ml1.org.uk Hints and tips

Overview

This page contains a few hints and tips on using ML/I. Further contributions are welcome.

Global and local operation macros

Four of the operation macros (MCDEF, MCINS, MCSKIP and MCWARN) have both local and global versions. The global versions are distinguished by having their names suffixed with G. It is important to understand the difference between these.

The first thing to remember is that the global version is not used very often; there is no need. Use of (say) MCDEF at the outermost level (i.e. the source text) is almost the same as using MCDEFG, the only difference being that a local definition can be invalidated by the use of MCNODEF, which again is rarely used at the outermost level. Use of MCNODEF does not free the storage occupied by the definition(s) being invalidated, so there is often a better solution.

Given the above, it may be wondered which version should be used by default. It happens that using MCDEFG incurs significantly more processing that the use of MCDEF, so the answer is that the local version should almost always be used, especially at the outermost level.

Having said that, it may not be obvious why MCDEFG should be used at all. Simply, any use of MCDEF at an inner level (i.e. while processing replacement text) is automatically cancelled as soon as that text is left (in an outer direction). Thus, to cause replacement text to define a new macro, it is necessary to use MCDEFG, as global definitions are never forgotten.

All of the above commentary on MCDEF and MCDEFG applies also to MCINS(G), MCSKIP(G) and MCWARN(G).

Using character variables

It is possible to do without character variables entirely, and in fact ML/I has not always supported them. To remember a piece of text for later insertion, one can simply define a global macro with the replacement text being whatever has to be remembered. A call of that macro will then retrieve the remembered text. The main problems with this approach are that there is no way to release the storage occupied by the definition (even if the macro is redefined), and that setting up global macros is relatively expensive.

Character variables provide a partial solution. However, for reasons of efficiency they are effectively stored as fixed length items (but with an internal length value), which means that they can be wasteful if some pieces of remembered text are large. The maximum length must also be known in advance, when MCCVAR is first called.

The temptation is to use MCCVAR to define just one variable, and then to call it again with a larger argument each time a new variable is required; the length cannot be changed after the first call. However, each call of MCCVAR is roughly as expensive as defining a global macro! A better solution is to set up a block of character variables, and record the total number and number remaining unused in two permanent variables. When this block is exhausted, MCCVAR is called to allocate another block.

Using startlines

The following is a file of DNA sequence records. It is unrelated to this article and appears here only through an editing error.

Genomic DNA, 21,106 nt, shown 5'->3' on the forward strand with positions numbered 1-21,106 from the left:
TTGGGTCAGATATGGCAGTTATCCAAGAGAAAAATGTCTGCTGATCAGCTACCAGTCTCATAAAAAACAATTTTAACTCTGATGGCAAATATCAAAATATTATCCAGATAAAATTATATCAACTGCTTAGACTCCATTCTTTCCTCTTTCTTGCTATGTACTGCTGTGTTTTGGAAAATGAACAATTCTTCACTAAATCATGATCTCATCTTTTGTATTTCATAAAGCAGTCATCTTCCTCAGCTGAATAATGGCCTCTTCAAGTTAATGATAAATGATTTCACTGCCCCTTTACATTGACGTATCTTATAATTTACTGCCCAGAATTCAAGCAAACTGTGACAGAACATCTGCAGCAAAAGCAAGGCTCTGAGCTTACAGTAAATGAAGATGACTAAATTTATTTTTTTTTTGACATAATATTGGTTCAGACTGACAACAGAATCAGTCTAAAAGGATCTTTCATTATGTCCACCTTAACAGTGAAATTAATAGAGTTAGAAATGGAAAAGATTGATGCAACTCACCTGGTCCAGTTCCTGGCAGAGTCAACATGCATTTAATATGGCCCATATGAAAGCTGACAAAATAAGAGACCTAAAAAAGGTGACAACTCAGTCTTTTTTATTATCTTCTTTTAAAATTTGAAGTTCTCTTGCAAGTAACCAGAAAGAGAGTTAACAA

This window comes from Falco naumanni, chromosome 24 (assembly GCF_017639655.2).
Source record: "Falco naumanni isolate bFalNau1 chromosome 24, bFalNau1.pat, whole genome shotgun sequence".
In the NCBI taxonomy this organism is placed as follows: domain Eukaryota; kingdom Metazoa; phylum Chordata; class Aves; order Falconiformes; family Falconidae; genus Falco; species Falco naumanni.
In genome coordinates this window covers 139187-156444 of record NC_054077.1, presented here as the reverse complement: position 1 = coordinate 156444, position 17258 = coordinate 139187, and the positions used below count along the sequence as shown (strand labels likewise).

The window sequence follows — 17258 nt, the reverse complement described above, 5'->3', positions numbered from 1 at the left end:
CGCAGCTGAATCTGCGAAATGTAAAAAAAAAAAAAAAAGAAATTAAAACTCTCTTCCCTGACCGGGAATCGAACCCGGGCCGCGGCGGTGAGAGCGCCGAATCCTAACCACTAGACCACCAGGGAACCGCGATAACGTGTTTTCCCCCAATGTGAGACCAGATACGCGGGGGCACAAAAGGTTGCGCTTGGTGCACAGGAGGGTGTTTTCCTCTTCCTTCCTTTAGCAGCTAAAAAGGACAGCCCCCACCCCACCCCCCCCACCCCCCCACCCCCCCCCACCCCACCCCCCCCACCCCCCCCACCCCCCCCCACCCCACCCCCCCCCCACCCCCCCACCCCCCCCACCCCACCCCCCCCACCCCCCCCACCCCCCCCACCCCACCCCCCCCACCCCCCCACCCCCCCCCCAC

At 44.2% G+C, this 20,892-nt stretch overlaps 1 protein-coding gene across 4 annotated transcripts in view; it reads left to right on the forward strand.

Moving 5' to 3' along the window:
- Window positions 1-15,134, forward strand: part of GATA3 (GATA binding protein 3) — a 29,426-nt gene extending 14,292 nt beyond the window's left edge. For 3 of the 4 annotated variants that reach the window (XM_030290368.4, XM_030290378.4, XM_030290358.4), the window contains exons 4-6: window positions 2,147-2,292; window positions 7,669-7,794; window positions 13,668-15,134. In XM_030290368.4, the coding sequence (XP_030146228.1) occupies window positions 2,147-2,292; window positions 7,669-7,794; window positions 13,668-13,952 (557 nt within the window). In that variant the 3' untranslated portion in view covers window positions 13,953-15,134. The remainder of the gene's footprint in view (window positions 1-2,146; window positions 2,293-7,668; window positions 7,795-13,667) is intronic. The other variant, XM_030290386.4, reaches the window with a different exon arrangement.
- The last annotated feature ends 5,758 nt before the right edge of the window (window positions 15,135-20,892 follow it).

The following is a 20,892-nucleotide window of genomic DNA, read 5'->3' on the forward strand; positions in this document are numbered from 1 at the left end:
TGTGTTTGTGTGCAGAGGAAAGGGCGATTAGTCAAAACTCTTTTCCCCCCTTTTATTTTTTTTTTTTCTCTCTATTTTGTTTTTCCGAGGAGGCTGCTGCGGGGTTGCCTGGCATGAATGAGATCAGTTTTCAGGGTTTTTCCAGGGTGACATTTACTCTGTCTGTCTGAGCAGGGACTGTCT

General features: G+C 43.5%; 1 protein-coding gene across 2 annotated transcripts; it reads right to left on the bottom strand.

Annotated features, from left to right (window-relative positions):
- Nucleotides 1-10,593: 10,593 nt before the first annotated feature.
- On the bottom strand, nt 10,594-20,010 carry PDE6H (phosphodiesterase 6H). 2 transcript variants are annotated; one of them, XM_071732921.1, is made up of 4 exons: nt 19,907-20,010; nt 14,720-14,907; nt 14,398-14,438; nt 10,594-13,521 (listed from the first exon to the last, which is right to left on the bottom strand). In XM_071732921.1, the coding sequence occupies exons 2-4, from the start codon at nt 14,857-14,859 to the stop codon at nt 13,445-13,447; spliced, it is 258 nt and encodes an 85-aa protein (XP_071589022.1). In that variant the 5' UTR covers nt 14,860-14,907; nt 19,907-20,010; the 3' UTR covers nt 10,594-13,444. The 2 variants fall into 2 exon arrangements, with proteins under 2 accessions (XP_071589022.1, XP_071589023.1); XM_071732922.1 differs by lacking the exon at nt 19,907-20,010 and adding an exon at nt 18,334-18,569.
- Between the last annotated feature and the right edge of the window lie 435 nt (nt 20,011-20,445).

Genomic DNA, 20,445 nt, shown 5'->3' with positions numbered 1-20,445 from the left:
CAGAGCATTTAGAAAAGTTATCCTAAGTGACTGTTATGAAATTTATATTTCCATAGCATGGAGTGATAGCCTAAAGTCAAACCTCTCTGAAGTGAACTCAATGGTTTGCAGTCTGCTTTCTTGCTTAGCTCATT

Insertion of the imaginary startline character on input is useful if it is desired to treat the input text in a line oriented fashion. However, beginners often have trouble visualising what is going on.

First, it is important to realise that the startline character is only inserted on input. If it is not inserted then, it will not magically appear later. On the other hand, if that input includes a macro definition (for example), then the startline will be embedded in the replacement text of that macro, which is usually undesirable. For that reason, startline insertion is usually turned on only when processing of definitions has finished, and input of the text to be processed is about to start. By default, startline insertion is turned off, and it is turned on by setting S1 to 1.

However, even this can cause problems. It may be that startline itself has been declared as a macro name, on its own, e.g.:

MCDEF SL AS ...

The problem here is that the line after the MCSET that turns startlines on will have a startline preceding it, but this is probably going to be a MCSET that switches input streams, and thus the closing delimiter of that startline macro call will never be found.

The solution is to define a skip using a startline followed by some innocuous flag character, and use that when the startline is to be ignored, viz.:

MCSKIP SL WITH $
MCSET S1=1
$MCSET S10=2

This will not affect the bare SL macro, because ML/I always tries to make the longest match that it can.

More about locally defined macros

It is sometimes useful to define a temporary macro (or skip, insert, or warning marker) within some replacement text. This is often to implement a locally significant action when something is inserted; the temporary item disappears when that level is left.

Beginners sometimes have trouble with this. A local macro is defined, something is inserted but the local macro is ignored. For example:

MCINS %.
MCSKIP MT,<>
MCDEF TEST NL AS <MCDEF XXX AS YYY
%A1.>
TEST XXX

One might expect the output here to be YYY, the replacement text for XXX, but the actual output is XXX! The reason is that, by default, inserts are protected against the current enviroment, so the MCDEF XXX ... is ignored.

This is easily remedied by using an unprotected insert; this is defined by adding the U option in the call of MCINS. The above then becomes:

MCINS U,%.
MCSKIP MT,<>
MCDEF TEST NL AS <MCDEF XXX AS YYY
%A1.>
TEST XXX

The output now would be YYY. As the ML/I User's Manual says:

the initial local name environment when inserted text is evaluated is as follows
  • If the insert is a protected insert then it is the local name environment that was in force when the call containing the inserted text was encountered.
  • If the insert is an unprotected insert then it is the local name environment that was in force when the insert was encountered.

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Last updated: 11 Oct 2018